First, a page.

Faraday reportedly put up its California headquarters as collateral on the loan, which will provide much-needed funding in the wake of financial troubles at Faraday backer LeEco. The EV maker previously relied on the Chinese tech giant and its billionaire founder, Jia Yueting, as its main source of funding. But LeEco has had its own issues, due, in part, to a rapid expansion of its business into the automotive sector. Last month, a Chinese court froze a significant amount of Jia's assets because of missed loan payments.
At roughly the same time, Faraday halted work on its factory in North Las Vegas, Nevada, which had not progressed very far in the first place. Faraday is now close to securing a different factory site in California, according to Business Insider. The new factory will likely be smaller than the original, which would have sat on a 900-acre site. Faraday promised the Nevada government that it would invest $1 billion, and received tax breaks and other incentives based on that promise.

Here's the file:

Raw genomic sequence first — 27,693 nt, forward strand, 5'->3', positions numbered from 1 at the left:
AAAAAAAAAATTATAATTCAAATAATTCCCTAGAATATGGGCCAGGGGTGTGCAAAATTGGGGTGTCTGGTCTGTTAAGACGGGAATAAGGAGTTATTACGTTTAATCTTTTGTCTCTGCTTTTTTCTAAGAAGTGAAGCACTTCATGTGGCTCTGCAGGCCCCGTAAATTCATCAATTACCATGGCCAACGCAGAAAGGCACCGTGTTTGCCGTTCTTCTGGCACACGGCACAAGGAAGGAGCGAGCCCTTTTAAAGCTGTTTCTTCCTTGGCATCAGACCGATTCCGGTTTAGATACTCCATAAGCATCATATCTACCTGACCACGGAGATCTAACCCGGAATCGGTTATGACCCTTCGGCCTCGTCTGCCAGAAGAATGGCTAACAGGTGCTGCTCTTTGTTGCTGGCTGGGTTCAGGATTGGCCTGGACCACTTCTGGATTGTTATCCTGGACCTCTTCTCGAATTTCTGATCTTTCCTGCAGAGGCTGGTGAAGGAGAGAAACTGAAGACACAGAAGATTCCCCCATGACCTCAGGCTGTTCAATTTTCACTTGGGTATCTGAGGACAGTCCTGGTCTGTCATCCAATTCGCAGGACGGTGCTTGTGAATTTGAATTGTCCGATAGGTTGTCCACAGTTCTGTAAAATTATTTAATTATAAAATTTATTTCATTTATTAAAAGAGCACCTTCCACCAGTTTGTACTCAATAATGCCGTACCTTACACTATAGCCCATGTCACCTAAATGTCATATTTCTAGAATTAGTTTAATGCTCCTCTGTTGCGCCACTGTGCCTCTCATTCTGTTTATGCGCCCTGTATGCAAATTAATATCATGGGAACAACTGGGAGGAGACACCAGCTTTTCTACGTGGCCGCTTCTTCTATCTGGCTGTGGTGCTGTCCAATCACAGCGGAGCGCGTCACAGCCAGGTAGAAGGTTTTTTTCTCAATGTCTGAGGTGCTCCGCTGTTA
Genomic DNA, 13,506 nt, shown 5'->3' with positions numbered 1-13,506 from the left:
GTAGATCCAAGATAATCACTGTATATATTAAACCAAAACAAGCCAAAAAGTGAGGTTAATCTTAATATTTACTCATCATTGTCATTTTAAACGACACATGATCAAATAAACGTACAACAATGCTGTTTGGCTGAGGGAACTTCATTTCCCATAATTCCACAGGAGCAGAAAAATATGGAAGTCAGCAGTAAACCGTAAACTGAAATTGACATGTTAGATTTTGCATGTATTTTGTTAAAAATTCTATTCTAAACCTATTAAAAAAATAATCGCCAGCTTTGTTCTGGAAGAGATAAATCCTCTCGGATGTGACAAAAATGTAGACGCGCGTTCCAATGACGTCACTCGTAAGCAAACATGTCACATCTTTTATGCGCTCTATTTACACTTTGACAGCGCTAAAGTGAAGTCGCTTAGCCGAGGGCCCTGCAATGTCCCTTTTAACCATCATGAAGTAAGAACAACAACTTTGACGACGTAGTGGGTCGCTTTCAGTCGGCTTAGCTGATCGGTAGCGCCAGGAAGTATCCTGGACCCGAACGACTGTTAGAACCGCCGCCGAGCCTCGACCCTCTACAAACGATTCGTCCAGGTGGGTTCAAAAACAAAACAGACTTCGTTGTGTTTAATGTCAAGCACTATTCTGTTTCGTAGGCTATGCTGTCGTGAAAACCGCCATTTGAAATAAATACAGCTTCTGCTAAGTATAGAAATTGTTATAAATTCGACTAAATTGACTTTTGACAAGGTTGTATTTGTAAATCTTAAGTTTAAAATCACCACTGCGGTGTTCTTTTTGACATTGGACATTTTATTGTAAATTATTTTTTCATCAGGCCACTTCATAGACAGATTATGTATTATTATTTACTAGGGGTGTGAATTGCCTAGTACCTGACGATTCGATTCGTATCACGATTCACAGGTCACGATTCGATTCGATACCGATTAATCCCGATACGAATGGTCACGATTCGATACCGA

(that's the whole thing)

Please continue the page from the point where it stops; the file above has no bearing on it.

It's unclear exactly where Faraday will build a factory in California. Despite the success of Elon Musk's Tesla and SpaceX manufacturing operations, the Golden State's plethora of environmental regulations still make it a difficult place to set up a factory. Faraday previously investigated a factory site in Vallejo to supplement its Nevada factory, but opted out of that site.
Despite the problems at LeEco, Jia is doubling down on Faraday. He recently stepped down as CEO of LeEco parent Leshi, and will assume the role of chairman of Faraday's global executive board. This marks the first time Jia has held an official position within Faraday. Current Faraday CFO Stefan Krause, a veteran of BMW, will also become Faraday's new COO.